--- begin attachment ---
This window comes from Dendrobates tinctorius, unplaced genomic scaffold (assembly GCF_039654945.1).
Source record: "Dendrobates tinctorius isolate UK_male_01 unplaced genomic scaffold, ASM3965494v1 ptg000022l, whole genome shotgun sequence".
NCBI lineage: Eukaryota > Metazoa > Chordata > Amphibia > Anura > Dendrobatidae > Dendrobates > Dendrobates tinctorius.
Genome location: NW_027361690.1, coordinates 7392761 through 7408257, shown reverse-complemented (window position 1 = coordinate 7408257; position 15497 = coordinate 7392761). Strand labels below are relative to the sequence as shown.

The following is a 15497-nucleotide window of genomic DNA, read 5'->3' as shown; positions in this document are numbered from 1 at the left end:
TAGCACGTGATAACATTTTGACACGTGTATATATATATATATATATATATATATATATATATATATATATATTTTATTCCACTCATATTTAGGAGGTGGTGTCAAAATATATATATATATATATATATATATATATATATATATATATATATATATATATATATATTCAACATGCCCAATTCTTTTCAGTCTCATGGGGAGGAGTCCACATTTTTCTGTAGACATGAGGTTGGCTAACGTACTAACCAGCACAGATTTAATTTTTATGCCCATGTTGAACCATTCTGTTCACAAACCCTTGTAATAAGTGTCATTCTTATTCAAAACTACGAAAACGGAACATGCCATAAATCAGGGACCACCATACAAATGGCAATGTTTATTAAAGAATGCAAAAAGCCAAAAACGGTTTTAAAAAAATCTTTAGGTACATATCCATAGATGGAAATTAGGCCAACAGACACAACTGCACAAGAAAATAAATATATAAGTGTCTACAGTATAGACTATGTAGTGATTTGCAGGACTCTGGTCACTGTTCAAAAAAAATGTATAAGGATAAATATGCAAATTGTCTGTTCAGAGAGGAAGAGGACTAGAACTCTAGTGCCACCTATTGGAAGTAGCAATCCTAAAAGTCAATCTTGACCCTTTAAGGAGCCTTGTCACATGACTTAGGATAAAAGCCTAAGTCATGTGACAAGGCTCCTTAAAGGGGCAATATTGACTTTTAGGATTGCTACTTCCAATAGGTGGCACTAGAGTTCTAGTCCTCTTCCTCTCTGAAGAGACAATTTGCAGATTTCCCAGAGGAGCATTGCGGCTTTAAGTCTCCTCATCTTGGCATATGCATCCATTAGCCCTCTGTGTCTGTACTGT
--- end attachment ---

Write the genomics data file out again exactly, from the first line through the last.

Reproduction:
This window comes from Dendrobates tinctorius, unplaced genomic scaffold (assembly GCF_039654945.1).
Source record: "Dendrobates tinctorius isolate UK_male_01 unplaced genomic scaffold, ASM3965494v1 ptg000022l, whole genome shotgun sequence".
NCBI lineage: Eukaryota > Metazoa > Chordata > Amphibia > Anura > Dendrobatidae > Dendrobates > Dendrobates tinctorius.
Genome location: NW_027361690.1, coordinates 7392761 through 7408257, shown reverse-complemented (window position 1 = coordinate 7408257; position 15497 = coordinate 7392761). Strand labels below are relative to the sequence as shown.

The following is a 15497-nucleotide window of genomic DNA, read 5'->3' as shown; positions in this document are numbered from 1 at the left end:
TAGCACGTGATAACATTTTGACACGTGTATATATATATATATATATATATATATATATATATATATATATATTTTATTCCACTCATATTTAGGAGGTGGTGTCAAAATATATATATATATATATATATATATATATATATATATATATATATATATATATATATATTCAACATGCCCAATTCTTTTCAGTCTCATGGGGAGGAGTCCACATTTTTCTGTAGACATGAGGTTGGCTAACGTACTAACCAGCACAGATTTAATTTTTATGCCCATGTTGAACCATTCTGTTCACAAACCCTTGTAATAAGTGTCATTCTTATTCAAAACTACGAAAACGGAACATGCCATAAATCAGGGACCACCATACAAATGGCAATGTTTATTAAAGAATGCAAAAAGCCAAAAACGGTTTTAAAAAAATCTTTAGGTACATATCCATAGATGGAAATTAGGCCAACAGACACAACTGCACAAGAAAATAAATATATAAGTGTCTACAGTATAGACTATGTAGTGATTTGCAGGACTCTGGTCACTGTTCAAAAAAAATGTATAAGGATAAATATGCAAATTGTCTGTTCAGAGAGGAAGAGGACTAGAACTCTAGTGCCACCTATTGGAAGTAGCAATCCTAAAAGTCAATCTTGACCCTTTAAGGAGCCTTGTCACATGACTTAGGATAAAAGCCTAAGTCATGTGACAAGGCTCCTTAAAGGGGCAATATTGACTTTTAGGATTGCTACTTCCAATAGGTGGCACTAGAGTTCTAGTCCTCTTCCTCTCTGAAGAGACAATTTGCAGATTTCCCAGAGGAGCATTGCGGCTTTAAGTCTCCTCATCTTGGCATATGCATCCATTAGCCCTCTGTGTCTGTACTGT